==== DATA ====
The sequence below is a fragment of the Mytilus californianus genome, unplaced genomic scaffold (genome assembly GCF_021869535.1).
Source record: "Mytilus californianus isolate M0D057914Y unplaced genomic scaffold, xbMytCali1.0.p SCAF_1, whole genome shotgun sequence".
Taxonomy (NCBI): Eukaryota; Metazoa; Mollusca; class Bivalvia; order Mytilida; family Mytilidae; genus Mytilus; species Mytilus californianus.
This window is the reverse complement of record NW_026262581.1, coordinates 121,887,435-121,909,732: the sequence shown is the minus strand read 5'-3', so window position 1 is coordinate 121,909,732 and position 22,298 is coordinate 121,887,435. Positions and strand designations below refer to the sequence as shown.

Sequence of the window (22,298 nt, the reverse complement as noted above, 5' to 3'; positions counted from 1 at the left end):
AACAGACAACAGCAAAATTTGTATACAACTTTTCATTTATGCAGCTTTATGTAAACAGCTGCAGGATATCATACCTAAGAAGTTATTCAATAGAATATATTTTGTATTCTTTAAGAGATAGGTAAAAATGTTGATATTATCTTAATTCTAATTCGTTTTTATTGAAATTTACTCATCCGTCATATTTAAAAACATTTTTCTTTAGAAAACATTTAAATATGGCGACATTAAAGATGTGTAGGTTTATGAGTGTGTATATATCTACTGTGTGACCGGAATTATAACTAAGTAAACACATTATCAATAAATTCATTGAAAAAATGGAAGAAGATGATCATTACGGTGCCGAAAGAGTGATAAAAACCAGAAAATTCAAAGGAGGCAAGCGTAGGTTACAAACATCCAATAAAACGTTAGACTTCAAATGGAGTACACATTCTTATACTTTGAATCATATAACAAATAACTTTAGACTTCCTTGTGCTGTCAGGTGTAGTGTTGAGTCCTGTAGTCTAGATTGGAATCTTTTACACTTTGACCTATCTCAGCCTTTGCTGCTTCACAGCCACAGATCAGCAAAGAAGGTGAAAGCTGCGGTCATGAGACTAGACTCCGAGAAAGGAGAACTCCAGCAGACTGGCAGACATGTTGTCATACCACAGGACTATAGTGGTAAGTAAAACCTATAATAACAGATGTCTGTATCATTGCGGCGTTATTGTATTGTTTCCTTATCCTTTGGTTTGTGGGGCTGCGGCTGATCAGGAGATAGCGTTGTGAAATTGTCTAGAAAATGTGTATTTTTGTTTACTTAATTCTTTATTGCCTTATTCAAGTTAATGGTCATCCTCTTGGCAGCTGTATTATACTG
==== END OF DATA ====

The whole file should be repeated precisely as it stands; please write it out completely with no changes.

The sequence below is a fragment of the Mytilus californianus genome, unplaced genomic scaffold (genome assembly GCF_021869535.1).
Source record: "Mytilus californianus isolate M0D057914Y unplaced genomic scaffold, xbMytCali1.0.p SCAF_1, whole genome shotgun sequence".
Taxonomy (NCBI): Eukaryota; Metazoa; Mollusca; class Bivalvia; order Mytilida; family Mytilidae; genus Mytilus; species Mytilus californianus.
This window is the reverse complement of record NW_026262581.1, coordinates 121,887,435-121,909,732: the sequence shown is the minus strand read 5'-3', so window position 1 is coordinate 121,909,732 and position 22,298 is coordinate 121,887,435. Positions and strand designations below refer to the sequence as shown.

Sequence of the window (22,298 nt, the reverse complement as noted above, 5' to 3'; positions counted from 1 at the left end):
AACAGACAACAGCAAAATTTGTATACAACTTTTCATTTATGCAGCTTTATGTAAACAGCTGCAGGATATCATACCTAAGAAGTTATTCAATAGAATATATTTTGTATTCTTTAAGAGATAGGTAAAAATGTTGATATTATCTTAATTCTAATTCGTTTTTATTGAAATTTACTCATCCGTCATATTTAAAAACATTTTTCTTTAGAAAACATTTAAATATGGCGACATTAAAGATGTGTAGGTTTATGAGTGTGTATATATCTACTGTGTGACCGGAATTATAACTAAGTAAACACATTATCAATAAATTCATTGAAAAAATGGAAGAAGATGATCATTACGGTGCCGAAAGAGTGATAAAAACCAGAAAATTCAAAGGAGGCAAGCGTAGGTTACAAACATCCAATAAAACGTTAGACTTCAAATGGAGTACACATTCTTATACTTTGAATCATATAACAAATAACTTTAGACTTCCTTGTGCTGTCAGGTGTAGTGTTGAGTCCTGTAGTCTAGATTGGAATCTTTTACACTTTGACCTATCTCAGCCTTTGCTGCTTCACAGCCACAGATCAGCAAAGAAGGTGAAAGCTGCGGTCATGAGACTAGACTCCGAGAAAGGAGAACTCCAGCAGACTGGCAGACATGTTGTCATACCACAGGACTATAGTGGTAAGTAAAACCTATAATAACAGATGTCTGTATCATTGCGGCGTTATTGTATTGTTTCCTTATCCTTTGGTTTGTGGGGCTGCGGCTGATCAGGAGATAGCGTTGTGAAATTGTCTAGAAAATGTGTATTTTTGTTTACTTAATTCTTTATTGCCTTATTCAAGTTAATGGTCATCCTCTTGGCAGCTGTATTATACTG